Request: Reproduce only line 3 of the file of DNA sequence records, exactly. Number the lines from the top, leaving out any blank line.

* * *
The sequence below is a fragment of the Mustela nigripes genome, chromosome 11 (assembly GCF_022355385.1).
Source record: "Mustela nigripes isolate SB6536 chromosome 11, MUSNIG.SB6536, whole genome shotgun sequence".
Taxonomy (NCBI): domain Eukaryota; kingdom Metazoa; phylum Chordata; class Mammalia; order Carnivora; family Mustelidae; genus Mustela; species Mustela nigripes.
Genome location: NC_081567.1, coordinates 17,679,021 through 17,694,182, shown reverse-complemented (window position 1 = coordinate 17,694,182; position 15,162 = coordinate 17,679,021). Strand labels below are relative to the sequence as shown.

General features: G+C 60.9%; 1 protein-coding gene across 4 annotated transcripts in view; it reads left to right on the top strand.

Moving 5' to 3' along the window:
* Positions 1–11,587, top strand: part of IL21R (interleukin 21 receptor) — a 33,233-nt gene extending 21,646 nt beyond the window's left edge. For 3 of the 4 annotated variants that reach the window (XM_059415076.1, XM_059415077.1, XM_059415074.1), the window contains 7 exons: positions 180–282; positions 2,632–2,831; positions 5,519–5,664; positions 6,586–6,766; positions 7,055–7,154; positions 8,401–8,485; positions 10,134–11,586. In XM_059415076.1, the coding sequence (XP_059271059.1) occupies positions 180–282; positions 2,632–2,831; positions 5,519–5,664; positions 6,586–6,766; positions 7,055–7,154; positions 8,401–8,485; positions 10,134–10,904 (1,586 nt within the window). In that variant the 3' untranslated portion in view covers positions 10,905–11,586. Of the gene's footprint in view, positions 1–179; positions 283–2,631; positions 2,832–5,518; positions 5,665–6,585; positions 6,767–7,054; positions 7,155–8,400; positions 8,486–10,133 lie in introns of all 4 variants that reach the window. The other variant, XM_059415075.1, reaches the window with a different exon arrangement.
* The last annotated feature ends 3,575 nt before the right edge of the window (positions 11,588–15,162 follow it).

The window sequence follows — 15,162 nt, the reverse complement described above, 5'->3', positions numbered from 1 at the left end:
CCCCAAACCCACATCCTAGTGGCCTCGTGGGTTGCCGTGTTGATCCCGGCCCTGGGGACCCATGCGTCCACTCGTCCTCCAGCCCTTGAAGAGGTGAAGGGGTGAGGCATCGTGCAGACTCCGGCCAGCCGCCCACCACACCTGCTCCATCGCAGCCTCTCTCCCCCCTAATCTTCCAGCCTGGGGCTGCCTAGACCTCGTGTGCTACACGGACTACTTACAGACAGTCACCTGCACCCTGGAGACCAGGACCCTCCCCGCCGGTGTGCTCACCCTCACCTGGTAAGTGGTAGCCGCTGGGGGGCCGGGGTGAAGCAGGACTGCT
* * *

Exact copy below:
Taxonomy (NCBI): domain Eukaryota; kingdom Metazoa; phylum Chordata; class Mammalia; order Carnivora; family Mustelidae; genus Mustela; species Mustela nigripes.